From Around the Web – July 1, 2016

Below are some links to articles, videos and stories that JustPeace staff have enjoyed this week. We hope you enjoy them too!

July 1, 2016 – Finding Peace from Conflict, post-Soweto: To mark the 40th anniversary of the Soweto uprising, South African and ecumenical church leaders from around the world gathered to explore ways to “take a proactive role in engaging and supporting initiatives for peacebuilding and justice, as a calling to fulfill God’s mission in the world.”

“Reconciliation is not just dialogue but also changing relationships,” David Wildam explained. “Real reconciliation is changing our relationships of power, of acknowledging past wrongs but also moving forward together.”

Congregational Consulting Group – Preaching our Principles, not Politics – David Brubaker offers helpful advice on how religious leaders can authentically lead during a contentious election season by preaching about principles in such a way that encourages conversation.

“Rabbis, priests and pastors may feel that they have only two options. Either they wade into the fray or they avoid political issues altogether. But there is a third path that is available—preaching our principles but not our politics. Effectively preaching our principles requires two traits—clarity and humility. First, we must be clear about what we believe and why we believe it. Second, we are most effective if we share our principles confessionally rather than prescriptively. (‘This is what I believe,’ instead of ‘this is what you should believe.’)”

UMNS – United Methodist safe after Istanbul attack – Thomas Kemper, top executive of the General Board of Global Ministries, was caught up in the terrorist attack at Istanbul Ataturk Airport. Through his experience, Kemper sees the need for bridge building and being in solidarity with others around the world who are victims of violence and oppression.

“I saw, really, all these people as brothers and sisters,” Kemper pointed out, stressing the need to “make an effort to reach out” and say that faith groups stand for peace and that such violence can never be done in the name of religion.

NYT – War Wounds that Time Alone Can’t Heal – Jane Brody writes about moral injury and the difficult journey many veterans experience after they return home. In her article, she lifts up a new PBS documentary called Almost Sunrise that “depicts the emotional agony and self-destructive aftermath of moral injury and follows two sufferers along a path that alleviates their psychic distress and offers hope for eventual recovery.”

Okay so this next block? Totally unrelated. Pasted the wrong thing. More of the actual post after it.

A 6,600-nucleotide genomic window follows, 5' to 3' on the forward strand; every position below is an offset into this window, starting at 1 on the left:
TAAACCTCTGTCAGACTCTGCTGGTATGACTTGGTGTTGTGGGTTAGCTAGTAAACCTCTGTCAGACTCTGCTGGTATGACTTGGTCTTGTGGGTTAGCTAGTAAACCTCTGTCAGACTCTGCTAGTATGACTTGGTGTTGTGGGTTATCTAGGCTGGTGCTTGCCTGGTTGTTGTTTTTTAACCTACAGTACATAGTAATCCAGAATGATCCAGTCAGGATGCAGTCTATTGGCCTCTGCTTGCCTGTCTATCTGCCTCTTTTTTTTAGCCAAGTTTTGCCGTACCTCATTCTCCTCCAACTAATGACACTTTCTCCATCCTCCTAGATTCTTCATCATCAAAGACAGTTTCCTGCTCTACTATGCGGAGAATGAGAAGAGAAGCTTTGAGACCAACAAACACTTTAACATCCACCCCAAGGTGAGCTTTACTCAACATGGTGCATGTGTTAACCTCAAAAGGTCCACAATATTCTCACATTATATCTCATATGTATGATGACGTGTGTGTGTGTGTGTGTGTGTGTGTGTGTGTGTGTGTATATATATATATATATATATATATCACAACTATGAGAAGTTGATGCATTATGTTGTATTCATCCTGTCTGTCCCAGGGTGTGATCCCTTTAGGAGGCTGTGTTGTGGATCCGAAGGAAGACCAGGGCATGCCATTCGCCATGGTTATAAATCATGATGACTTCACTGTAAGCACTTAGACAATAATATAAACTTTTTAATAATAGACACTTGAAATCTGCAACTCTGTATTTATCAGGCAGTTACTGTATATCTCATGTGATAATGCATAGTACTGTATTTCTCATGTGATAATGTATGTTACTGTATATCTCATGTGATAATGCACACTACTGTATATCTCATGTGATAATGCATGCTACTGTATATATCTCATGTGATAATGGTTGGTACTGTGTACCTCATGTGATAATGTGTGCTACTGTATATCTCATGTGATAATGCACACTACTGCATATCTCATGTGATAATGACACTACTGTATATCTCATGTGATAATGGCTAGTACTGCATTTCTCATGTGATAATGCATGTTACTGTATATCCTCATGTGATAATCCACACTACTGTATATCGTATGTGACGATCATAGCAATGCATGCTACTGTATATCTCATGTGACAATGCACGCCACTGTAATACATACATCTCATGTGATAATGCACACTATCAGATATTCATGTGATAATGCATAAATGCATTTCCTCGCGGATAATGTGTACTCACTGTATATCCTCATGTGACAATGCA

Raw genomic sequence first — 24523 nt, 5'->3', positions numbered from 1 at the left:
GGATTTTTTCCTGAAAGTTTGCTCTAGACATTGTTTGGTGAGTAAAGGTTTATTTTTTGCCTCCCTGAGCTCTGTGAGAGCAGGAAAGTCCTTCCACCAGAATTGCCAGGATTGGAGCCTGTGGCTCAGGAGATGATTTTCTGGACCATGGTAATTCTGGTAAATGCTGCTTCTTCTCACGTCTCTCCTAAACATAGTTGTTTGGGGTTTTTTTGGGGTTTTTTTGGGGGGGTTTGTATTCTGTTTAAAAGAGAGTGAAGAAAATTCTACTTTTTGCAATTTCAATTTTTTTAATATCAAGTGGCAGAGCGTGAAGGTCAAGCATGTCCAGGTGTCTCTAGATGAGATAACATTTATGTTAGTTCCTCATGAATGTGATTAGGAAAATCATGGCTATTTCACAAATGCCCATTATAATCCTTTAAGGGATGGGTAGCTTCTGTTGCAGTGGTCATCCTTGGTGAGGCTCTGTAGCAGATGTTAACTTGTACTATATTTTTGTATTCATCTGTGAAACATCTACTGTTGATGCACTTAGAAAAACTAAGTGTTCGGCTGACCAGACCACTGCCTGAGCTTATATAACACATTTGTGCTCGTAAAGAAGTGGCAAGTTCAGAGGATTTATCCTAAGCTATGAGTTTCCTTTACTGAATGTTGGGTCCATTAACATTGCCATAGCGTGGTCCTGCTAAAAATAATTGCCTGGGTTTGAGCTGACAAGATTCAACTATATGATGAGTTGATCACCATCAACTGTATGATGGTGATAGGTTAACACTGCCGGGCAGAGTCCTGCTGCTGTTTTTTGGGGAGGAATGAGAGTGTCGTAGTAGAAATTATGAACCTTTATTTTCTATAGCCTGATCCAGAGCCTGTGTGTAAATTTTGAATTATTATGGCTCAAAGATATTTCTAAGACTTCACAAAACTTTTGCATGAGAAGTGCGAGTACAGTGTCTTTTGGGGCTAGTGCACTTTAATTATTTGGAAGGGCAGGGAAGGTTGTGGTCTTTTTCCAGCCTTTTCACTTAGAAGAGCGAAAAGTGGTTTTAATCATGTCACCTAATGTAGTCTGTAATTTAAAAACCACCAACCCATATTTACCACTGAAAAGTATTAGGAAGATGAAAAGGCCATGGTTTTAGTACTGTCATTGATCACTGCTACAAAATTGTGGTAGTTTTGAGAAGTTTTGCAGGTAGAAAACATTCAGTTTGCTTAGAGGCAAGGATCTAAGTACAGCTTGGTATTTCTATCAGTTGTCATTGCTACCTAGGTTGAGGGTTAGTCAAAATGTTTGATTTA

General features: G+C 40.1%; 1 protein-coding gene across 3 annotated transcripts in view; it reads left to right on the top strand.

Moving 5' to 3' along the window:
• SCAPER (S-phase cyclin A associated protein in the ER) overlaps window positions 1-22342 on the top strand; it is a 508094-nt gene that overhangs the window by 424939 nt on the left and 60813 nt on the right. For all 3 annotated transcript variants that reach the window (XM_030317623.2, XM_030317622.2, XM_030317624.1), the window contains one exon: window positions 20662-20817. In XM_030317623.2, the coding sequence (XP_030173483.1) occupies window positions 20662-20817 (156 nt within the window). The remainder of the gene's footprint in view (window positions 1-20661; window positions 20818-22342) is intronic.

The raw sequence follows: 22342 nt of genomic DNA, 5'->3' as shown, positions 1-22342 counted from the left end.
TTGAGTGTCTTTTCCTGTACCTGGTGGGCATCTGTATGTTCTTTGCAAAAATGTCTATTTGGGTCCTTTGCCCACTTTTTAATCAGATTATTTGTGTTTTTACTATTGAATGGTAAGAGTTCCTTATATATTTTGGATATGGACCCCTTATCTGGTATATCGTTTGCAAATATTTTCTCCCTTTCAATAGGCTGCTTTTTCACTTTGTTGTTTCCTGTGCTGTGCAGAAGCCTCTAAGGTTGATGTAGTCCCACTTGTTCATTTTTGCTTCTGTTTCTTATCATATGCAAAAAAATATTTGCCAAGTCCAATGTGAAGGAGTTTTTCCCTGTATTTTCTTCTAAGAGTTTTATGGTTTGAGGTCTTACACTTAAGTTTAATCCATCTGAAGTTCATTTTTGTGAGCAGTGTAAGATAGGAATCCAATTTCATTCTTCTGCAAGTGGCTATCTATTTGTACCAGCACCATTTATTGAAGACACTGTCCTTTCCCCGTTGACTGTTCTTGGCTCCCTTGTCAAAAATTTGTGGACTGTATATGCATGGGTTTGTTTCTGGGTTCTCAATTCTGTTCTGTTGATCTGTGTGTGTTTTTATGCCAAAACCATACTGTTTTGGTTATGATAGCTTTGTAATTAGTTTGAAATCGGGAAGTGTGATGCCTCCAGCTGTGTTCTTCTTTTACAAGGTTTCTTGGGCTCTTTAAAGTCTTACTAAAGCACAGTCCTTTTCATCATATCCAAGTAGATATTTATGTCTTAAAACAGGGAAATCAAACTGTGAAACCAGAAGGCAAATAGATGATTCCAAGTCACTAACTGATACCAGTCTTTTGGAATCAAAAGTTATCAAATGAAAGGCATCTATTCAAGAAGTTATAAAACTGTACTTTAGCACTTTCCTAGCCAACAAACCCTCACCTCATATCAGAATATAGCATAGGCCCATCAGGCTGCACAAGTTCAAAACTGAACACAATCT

Faith & Leadership -Claudia May: Reconciliation requires us to observe, practice and take seriously how Jesus lived on earth – F&L interviews Claudia May, associate professor of reconciliation studies at Bethel University in St. Paul, about how the theology and practice of reconciliation is intrinsic to the life and ministry of Jesus.

“We cannot love God or others without God. We need each other and we need community to learn how to love. We need Jesus to teach us how to love.  And so we must learn from the one who created love — God. Through God’s guidance, wisdom, and strength, Jesus teaches us that we can confront and break down the walls of division that separate us from one another and God.”

Kay Pranis –  Restorative Justice and the Future of Racial Dynamics – the International Institute for Restorative Practices (IIRP) shares a video of Kay Pranis, peacebuilder and circle process expert, talking about the relationship between restorative justice and healing racial wounds.

General Commission on Religion & Race (GCORR) – Racial Justice Conversations Guide – GCORR has a new online conversation guide for congregations and small groups who wish to dive deeper into conversations related to racial justice.

“Are you seeking ways to engage others in difficult, but important, conversations—such as the topic of white privilege and/or racial inequality? The following resources are intended to help get you started and create building blocks for additional work.”


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